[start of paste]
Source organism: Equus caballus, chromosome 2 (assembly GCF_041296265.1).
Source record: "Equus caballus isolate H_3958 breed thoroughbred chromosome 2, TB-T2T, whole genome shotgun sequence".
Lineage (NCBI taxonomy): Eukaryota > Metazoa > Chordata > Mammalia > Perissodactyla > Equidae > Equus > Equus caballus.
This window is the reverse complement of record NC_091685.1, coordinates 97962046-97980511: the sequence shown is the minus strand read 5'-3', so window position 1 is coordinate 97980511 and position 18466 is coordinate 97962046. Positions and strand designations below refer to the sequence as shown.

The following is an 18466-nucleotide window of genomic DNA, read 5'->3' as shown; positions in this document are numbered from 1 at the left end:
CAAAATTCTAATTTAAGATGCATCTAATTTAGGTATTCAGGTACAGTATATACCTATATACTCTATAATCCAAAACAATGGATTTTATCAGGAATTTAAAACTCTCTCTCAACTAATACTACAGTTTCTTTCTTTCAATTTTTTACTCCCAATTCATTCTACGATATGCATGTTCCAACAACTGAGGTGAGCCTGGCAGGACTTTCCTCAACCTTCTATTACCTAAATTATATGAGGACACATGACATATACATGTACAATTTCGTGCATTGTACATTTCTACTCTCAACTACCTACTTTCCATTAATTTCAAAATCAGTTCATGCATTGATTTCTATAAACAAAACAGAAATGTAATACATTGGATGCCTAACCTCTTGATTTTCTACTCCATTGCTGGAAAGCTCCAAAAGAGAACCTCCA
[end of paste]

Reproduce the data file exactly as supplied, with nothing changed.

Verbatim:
Source organism: Equus caballus, chromosome 2 (assembly GCF_041296265.1).
Source record: "Equus caballus isolate H_3958 breed thoroughbred chromosome 2, TB-T2T, whole genome shotgun sequence".
Lineage (NCBI taxonomy): Eukaryota > Metazoa > Chordata > Mammalia > Perissodactyla > Equidae > Equus > Equus caballus.
This window is the reverse complement of record NC_091685.1, coordinates 97962046-97980511: the sequence shown is the minus strand read 5'-3', so window position 1 is coordinate 97980511 and position 18466 is coordinate 97962046. Positions and strand designations below refer to the sequence as shown.

The following is an 18466-nucleotide window of genomic DNA, read 5'->3' as shown; positions in this document are numbered from 1 at the left end:
CAAAATTCTAATTTAAGATGCATCTAATTTAGGTATTCAGGTACAGTATATACCTATATACTCTATAATCCAAAACAATGGATTTTATCAGGAATTTAAAACTCTCTCTCAACTAATACTACAGTTTCTTTCTTTCAATTTTTTACTCCCAATTCATTCTACGATATGCATGTTCCAACAACTGAGGTGAGCCTGGCAGGACTTTCCTCAACCTTCTATTACCTAAATTATATGAGGACACATGACATATACATGTACAATTTCGTGCATTGTACATTTCTACTCTCAACTACCTACTTTCCATTAATTTCAAAATCAGTTCATGCATTGATTTCTATAAACAAAACAGAAATGTAATACATTGGATGCCTAACCTCTTGATTTTCTACTCCATTGCTGGAAAGCTCCAAAAGAGAACCTCCA